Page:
7. 7. U The Citroën Guide Fuel Injection: Electronic Fuel Injection 7 EMS MONOPOINT lay depends heavily on the ECU fuel voltage the injectors are fed exhaust with. The same pulse width air coolant would result in shorter open- * not present ing time, hence less fuel in- in all systems jected if the battery voltage drops below nominal (which OS* is often the case on cold morn- fuel pump ings). The injection computer fuel therefore has to sense the bat- CAS engine tery voltage and to lengthen distri- the injector pulse width if nec- butor essary. The final, total pulse width (also called injector duty cy- CTS cle) is calculated by summing up all these values received: injector & pressure the base pulse width from the regulator ATS* MAP TP ATS* RPM/AFS table lookup, the various correction factors throttle based on the temperature sen- sors, throttle position and the ISCM like, plus finally, the voltage correction. see whether this is a cold start or a warm one. If the coolant As the computer has already calculated the exact fluid is measured cold, a special warm-up sequence will be amount of fuel to be injected, there is only one task left: ac- started. tually injecting it. There are two possible ways: to inject the The engine needs significantly more fuel, a richer mix- fuel into the common part of the inlet, still before the throt- ture during this period. This extra fuel is used for two pur- tle butterfly, or to inject them close to the inlet valves, indi- poses: first, part of the fuel injected is condensed on the vidually to each cylinder. Depending on the solution cho- cold walls of the engine, second, to ensure better lubrica- sen, the system will be called monopoint or multipoint. tion, the engine should run at an elevated revolution during Monopoint fuel injection requires a single common injec- this period. tor; the smaller cost and simpler setup makes it more com- There are two ways to provide more fuel: through the mon on smaller engines (in the case of Citroëns, the 1380 usual injectors, making the computer inject more gas than ccm ones). In all cases, the computer actually calculates the normal, or by using an additional cold start injector half of the fuel amount required as it will be injected in two (CSV)—there is only one such injector even in multipoint installments, once for each revolution of the engine. systems. This injector is fed through a temperature-timer The injectors of the multipoint system can be operated si- switch, protruding into the coolant just like the CTS, plus it multaneously or individually. Previous Citroëns on the road is heated by its own electric heater. The injector operates as today still use simultaneous operation. Individual cylinder in- long as the ignition key is in the starting position but its be- jection, however, holds great potential—just to name one, havior later on is governed by the timer switch. The colder some of the cylinders of a larger engine can be temporarily the engine initially is, the longer it stays closed to let the shut off by cutting off their fuel supply if the car is operat- cold start injector do its job. In a warm engine (above 40 °C) ing at partial load, saving a considerable amount of fuel—, it does not close at all. so we are sure to meet this sort of fuel injection systems in Without a cold start injector, the computer itself adds the future. about 50% extra fuel initially and drops this surplus to All systems—regardless of the number of injectors—use about 25% until the end of a 30-second time period. a similar fuel supply layout. The fuel is drawn from the tank From that point, the surplus is dictated by the warming by a continuously operating fuel pump, transported via a fil- of the engine, communicated by the CTS to the computer. ter to the injectors, then back to the tank. There is a pres- EFI systems without an idle speed control device often use sure regulator in the circuit as well to keep the pressure of an electromechanical auxiliary air valve (AAV). This the fuel at a constant pressure above that in the inlet mani- valve, which is fully open when the engine is still cold but fold (this regulator is a separate unit on multipoint systems will close gradually as it warms up, lets an additional while integrated into the injector on monopoint ones). As amount of air measured by the AFS pass through the sys- the pressure difference between the two sides of the injec- tem. Because it is measured, it tricks the computer into pro- tors are constant, the amount of fuel injected depends viding more fuel. The valve is heated by its own heating ele- solely on the opening time of the injectors. The pressure ment as well as the engine, thus it closes shortly. used in contemporary EFI systems is 3 to 5 bars. The injectors are electrovalves. As with any electromag- This is practically all there is to it, there are only a couple net, there is a small time delay between the arrival of the of safety and economy features in addition. If the engine control signal and the actual opening of the valve due to revolution exceeds a certain limit (between 1,200 and the build-up of electromagnetic fields. The length of this de- 1,500 usually) and the throttle is closed—this is called decel-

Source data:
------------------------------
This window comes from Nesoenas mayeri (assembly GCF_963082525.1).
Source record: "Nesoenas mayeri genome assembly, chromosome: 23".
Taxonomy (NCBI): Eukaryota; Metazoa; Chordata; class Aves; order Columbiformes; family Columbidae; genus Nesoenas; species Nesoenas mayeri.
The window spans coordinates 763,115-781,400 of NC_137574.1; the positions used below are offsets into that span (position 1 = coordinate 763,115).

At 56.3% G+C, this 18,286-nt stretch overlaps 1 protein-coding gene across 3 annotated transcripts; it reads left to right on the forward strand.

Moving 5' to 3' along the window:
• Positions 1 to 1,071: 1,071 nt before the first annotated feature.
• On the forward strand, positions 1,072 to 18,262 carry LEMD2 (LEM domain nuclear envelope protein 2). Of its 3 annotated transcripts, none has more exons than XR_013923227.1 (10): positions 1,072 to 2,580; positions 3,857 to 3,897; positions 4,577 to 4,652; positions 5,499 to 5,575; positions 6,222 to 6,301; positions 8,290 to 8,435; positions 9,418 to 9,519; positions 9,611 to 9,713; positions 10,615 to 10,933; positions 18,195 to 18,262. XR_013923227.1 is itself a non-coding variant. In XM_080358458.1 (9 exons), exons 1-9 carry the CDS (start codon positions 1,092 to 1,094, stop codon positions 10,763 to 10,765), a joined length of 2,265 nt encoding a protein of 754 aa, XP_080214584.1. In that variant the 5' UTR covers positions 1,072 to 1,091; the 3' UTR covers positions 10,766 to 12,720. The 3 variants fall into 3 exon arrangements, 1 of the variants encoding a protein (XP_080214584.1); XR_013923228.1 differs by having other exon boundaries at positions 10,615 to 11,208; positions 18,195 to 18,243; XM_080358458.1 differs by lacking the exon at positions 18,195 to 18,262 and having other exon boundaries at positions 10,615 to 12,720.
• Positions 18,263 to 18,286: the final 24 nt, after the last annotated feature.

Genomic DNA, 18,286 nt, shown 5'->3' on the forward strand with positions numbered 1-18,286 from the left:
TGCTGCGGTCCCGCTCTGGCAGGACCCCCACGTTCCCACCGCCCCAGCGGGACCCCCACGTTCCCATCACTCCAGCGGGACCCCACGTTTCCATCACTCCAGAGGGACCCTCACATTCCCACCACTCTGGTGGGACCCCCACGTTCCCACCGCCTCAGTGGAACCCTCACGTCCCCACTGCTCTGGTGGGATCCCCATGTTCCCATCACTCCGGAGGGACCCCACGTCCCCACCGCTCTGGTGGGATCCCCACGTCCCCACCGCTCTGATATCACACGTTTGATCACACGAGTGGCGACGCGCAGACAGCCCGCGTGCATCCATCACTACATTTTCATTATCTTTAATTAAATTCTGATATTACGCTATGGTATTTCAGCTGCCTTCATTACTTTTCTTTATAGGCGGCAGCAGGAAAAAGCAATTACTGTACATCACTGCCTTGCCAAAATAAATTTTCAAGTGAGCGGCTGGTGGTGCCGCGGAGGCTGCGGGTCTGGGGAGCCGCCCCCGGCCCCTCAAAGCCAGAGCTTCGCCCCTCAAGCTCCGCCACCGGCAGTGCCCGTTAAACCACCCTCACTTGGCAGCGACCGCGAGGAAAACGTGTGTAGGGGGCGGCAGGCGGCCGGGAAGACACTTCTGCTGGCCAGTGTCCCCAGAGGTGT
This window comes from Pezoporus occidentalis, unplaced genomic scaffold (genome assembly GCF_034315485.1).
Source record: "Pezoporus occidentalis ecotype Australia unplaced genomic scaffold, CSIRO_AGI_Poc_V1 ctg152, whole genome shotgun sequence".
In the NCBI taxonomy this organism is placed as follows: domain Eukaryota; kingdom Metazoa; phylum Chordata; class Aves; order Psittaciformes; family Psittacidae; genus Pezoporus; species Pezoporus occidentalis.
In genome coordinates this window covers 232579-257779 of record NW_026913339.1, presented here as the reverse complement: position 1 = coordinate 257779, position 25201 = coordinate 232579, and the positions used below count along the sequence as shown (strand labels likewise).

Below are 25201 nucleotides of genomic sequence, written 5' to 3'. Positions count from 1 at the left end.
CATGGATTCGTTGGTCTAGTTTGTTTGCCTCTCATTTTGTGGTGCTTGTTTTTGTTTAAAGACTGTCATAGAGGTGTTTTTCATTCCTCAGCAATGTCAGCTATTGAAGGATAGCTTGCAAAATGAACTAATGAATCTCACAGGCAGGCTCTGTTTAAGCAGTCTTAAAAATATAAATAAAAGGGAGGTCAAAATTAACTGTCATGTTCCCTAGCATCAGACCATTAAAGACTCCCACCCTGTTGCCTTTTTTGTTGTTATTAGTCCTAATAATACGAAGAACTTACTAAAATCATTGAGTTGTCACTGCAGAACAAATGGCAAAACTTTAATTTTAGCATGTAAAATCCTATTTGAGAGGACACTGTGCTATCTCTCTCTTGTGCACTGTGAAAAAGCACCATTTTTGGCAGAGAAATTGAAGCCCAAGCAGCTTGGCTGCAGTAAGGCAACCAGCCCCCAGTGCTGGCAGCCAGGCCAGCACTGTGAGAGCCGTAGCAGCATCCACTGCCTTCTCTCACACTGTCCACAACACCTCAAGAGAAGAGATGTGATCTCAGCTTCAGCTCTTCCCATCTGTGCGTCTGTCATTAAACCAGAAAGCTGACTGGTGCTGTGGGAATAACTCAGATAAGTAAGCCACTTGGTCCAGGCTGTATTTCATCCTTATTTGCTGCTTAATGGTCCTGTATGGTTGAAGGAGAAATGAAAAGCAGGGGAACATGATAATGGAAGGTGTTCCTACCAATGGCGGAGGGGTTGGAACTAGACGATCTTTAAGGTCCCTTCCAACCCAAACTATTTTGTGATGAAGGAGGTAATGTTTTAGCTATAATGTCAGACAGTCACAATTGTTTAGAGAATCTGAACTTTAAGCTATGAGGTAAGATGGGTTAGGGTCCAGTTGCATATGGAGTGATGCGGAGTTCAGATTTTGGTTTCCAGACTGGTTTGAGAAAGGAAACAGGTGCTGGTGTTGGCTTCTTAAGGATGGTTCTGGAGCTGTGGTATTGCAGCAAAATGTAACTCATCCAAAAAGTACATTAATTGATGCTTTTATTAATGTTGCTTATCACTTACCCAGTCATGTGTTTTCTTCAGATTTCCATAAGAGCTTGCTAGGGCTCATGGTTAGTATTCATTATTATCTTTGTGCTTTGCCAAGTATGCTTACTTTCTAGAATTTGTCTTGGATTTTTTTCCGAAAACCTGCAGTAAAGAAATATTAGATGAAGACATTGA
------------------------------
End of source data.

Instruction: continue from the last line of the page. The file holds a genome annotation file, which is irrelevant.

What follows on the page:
8. 8. U The Citroën Guide Fuel Injection: Electronic Fuel Injection 8 eration—, the momentum of the car is sufficient to rotate vacuum increases with the engine revolution, its sucking the engine through the wheels. To save fuel, the injection is force rotates the inner part of the distributor slightly away cut off. As soon as the engine speed drops below the limit from its original position, causing all its timing devices or the throttle is opened, the injection is reintroduced—sup- switch earlier, as required by the value of the timing ad- posedly smoothly and gradually, however, many drivers vance. complain about some jerkiness. Clever systems can get away without a distributor: some To avoid prolonged operation at revolutions exceeding CXs have such an ignition setup. This systems has two igni- the specification of the engine, the injection is cut off above tion coils, both serving two spark plugs at the same time. a maximum engine speed (6,000-7,000 rpm, depending These two spark plugs belong to cylinders whose pistons on the engine). And finally, to avoid the hazard of fire in a move in unison: one is compressing, the other exhausting. crash and the fuel squirting from the injection system with Although both plugs generate sparks at the same time, the the engine stopped or possibly destroyed, the relay of the in- one in the exhausting cylinder will be wasted. jectors is controlled by the ECU, allowing fuel injection only when the ignition (or the signal of the corresponding sen- Two birds with one stone sor) is present. We made the ignition seem too simple in the previous sec- Who will light our fire? tion. While it works as described, there are many factors to be considered if we want to build a modern ignition sys- Models with simpler fuel injection have traditional (elec- tem. For instance, the timing advance depends not only on tronic) ignition systems which are practically equivalent to engine speed but on many other factors as well: engine the solution used on cars with carburetors. load, engine temperature and to some extent, the air tem- The distributor has two purposes: generating the driv- perature. ing signal for the ignition system and to distribute the high Just like the carburetor was not really good at deciding voltage to the four cylinders in turn. This two parts inside the amount of fuel required by the engine, the traditional the distributor are electrically separate but mechanically ignition is similarly not perfect in estimating the timing ad- coupled—both are driven by the camshaft to keep them in vance and other characteristics of the sparks needed. An sync with the strokes of the engine. electronic system similar to the one used for fuel injection The ignition signal thus starts from the distributor. A shows clear advantages over any earlier system. magnetic induction sensor (consisting of a rotating four- And as they use about the same sensors and rely on each sided magnet and a pick-up coil) sends a pulse to the igni- other, what could be more logical than to integrate them tion module at each firing point. This pulse will be switched into a common system, elegantly called an engine man- to the ignition coil (an autotransformer; auto here does agement system? not mean that it is manufactured for automotive use, auto- If we compare the schematics of the corresponding EFI transformers have their primary and secondary coils con- and EMS systems, they look almost the same. There are two nected) by a power transistor inside the module. The cur- notable differences: the small arrow on the line connecting rent change in the primary coil induces very high voltage the ECU to the distributor has changed its direction and a spikes in the secondary circuit. These spikes then go back to new sensor, a crank angle sensor (CAS) has appeared. the HT part of the distributor which in turn sends them to EMS MULTIPOINT ECU the spark plug of the actual fuel CO pot cylinder requiring the spark. exhaust It takes some time for the air coolant spark to ignite the fuel-air mix- * not present ture inside the combustion in all systems chamber: this means that the spark has to arrive slightly be- OS* fore the piston reaches its top position (top dead center, TDC), so that it will receive the CAS KS engine downward force of the deto- fuel distri- nation in the right moment. pump butor However, as the engine speed fuel fuel rail increases, so does the speed injectors of the piston or the distance it CTS travels during a given period pressure regulator of time. Therefore, the exact AAV time of the spark has to be ad- TS AFS ATS vanced as the revolution in- creases. Traditional systems throttle do this by adding a vacuum line connecting the inlet mani- ISCV idle mixture fold to the distributor. As the